Please make your voice be heard by doing one or all of the following:

  • Tell everyone you know about how you use technology and how it affects students.

  • Be a little more public by writing a letter to the editor of your local paper, submitting an article to your school district's newsletter, posting your thoughts on Facebook, etc.

  • Participate in ISTE's "My Technology Story Contest."  If you do this, you might win a Kindle Fire!  Enter by April 23.

  • Set up a meeting with one of your representatives.  Sounds scary, but here are some tips to help you know what to do.

  • Send a letter to Congress via the Ed Tech Action Network.  This takes only 2-3 minutes!

Every voice matters. Together we can make a difference!

Friday, March 30, 2012

Mobile Learning Conference

The program has just been announced for the April 27 Mobile Learning Conference to be held at Kalamazoo RESA.  The conference is a joint project of MACUL, the REMC Association of Michiganand Kalamazoo RESA.  Registration, which includes breakfast and lunch, is only $65.  SB-CEU's will be offered.

Many of the sessions that were standing room only at the recent MACUL conference are being repeated at this event.  To see more information and to register for the conference, link here.

Sessions include:

10 Apps to Use in Your Classroom on Monday and Where to Find More!
A Day in the Life of a 1:1 Classroom (K-4)
A Single iPad Classroom- What Can I Do?
Apps Taskonomy: Digging Deeper into the Application of Apps
Beyond Angry Birds: Getting Productive with Your Mobile Device!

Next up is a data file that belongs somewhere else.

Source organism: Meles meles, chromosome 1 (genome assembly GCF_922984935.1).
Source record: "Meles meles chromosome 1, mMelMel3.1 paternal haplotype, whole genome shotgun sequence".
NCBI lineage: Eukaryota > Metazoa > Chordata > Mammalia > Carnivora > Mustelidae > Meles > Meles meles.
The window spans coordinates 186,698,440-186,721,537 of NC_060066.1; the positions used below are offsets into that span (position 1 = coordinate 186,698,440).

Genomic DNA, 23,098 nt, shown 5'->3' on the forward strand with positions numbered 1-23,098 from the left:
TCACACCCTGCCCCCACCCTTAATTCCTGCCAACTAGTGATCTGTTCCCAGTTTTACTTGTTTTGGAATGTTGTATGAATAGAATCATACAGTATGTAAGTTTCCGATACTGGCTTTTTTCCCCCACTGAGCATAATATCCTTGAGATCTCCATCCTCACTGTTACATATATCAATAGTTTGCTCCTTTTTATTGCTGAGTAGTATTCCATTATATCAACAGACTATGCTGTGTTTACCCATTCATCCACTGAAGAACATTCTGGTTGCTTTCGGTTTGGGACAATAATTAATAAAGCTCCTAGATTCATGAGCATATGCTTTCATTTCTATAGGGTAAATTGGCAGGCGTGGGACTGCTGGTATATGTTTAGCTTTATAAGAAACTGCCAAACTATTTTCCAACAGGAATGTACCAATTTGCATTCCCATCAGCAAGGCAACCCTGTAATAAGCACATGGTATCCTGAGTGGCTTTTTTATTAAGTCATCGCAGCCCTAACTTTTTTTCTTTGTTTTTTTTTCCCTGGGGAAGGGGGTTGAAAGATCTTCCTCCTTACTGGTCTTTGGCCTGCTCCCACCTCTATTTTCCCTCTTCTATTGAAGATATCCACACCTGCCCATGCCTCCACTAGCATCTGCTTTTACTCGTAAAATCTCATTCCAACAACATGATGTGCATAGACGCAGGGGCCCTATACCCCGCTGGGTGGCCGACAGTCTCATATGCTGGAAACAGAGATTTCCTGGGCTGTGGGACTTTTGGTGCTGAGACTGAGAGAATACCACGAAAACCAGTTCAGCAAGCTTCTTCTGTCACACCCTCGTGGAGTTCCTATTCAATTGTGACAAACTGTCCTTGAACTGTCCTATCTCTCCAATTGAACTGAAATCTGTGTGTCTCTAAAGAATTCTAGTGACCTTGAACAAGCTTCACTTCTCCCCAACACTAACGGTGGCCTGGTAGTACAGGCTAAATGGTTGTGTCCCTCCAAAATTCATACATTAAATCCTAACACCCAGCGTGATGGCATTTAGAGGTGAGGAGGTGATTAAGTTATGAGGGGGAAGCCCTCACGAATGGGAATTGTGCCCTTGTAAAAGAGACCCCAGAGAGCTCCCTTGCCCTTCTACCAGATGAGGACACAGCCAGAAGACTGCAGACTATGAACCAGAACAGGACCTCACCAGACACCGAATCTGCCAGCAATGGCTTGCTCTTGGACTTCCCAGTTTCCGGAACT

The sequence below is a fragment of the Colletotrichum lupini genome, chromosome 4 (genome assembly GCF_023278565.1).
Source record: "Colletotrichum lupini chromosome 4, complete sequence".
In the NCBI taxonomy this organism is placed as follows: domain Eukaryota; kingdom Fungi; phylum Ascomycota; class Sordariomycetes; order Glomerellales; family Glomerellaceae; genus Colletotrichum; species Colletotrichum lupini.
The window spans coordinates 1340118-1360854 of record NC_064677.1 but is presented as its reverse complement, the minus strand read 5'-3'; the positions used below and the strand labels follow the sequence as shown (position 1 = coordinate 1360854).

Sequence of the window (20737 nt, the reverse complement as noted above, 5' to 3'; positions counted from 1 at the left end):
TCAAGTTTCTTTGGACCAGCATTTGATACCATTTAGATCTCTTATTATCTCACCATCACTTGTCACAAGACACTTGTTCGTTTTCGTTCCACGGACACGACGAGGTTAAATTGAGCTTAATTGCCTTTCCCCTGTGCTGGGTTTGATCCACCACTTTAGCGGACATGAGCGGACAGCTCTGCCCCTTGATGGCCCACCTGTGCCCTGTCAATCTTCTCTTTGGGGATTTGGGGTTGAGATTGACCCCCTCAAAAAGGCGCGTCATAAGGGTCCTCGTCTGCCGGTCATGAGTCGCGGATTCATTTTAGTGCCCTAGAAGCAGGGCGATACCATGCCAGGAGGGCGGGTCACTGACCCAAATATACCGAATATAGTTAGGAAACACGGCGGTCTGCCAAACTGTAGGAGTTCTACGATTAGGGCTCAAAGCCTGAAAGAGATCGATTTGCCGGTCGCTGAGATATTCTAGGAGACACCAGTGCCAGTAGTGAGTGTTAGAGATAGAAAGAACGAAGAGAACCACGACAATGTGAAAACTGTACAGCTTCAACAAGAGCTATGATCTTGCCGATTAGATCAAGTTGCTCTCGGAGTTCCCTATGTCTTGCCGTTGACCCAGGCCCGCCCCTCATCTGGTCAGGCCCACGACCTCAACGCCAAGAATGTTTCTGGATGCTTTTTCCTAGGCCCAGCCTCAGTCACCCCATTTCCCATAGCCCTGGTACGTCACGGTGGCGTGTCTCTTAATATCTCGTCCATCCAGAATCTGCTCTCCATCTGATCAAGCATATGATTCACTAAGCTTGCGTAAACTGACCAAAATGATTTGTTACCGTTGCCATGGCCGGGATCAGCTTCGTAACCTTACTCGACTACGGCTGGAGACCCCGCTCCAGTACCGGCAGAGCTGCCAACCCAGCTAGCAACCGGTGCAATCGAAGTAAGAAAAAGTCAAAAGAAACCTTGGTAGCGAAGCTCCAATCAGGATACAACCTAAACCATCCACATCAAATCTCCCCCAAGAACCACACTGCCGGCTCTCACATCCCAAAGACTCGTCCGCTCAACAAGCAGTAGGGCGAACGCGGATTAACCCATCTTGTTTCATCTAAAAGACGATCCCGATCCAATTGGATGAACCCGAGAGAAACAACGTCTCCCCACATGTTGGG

Branding Your Class Using Twitter Use Inside and Outside of the Classroom With Students Make Your Own Digital Textbook (Not in iBooks)
Can My Students With Special Needs Use an iPad?
Close Encounters of the App Kind
Creating an Interactive Whiteboard With Just an iPad
Creating Digital Content on the Mac
Digital Textbooks with iBooks Author
Flipping the Classroom Using Mobile Technologies
Flipping Your Classroom into the 21st Century
Fun with Socrative! Free, App-Based & Browser- Based Student Response System
I Have an iPad...Now What?
Increasing Access to Instruction for Students with Disabilities Using the iPad
IOS Management Options for Beginners
iPad Implementation and Roll Out: Everything You Need to Know
iPadding Around in the Elementary Classroom!!
iPads, Marzano, and McREL-Oh My!
iPads: Weapons of Mass Instruction!
Joining Our Students in the 21st Century: Using iMovie and iBooks in the Language Arts Classroom
Leveraging Your Android Phone to Improve Student Achievement
Managing IOS Devices
Managing Your Mobile Classroom
Moving Beyond the iPad as a Consumption Device
Moving Your “School” to a Global Learning Hub: It’s Inevitable!
Padding with a Purpose
Portable Mobile Devices and Peer Observation
Quick and Easy Formative Assessment Using Mobile Applications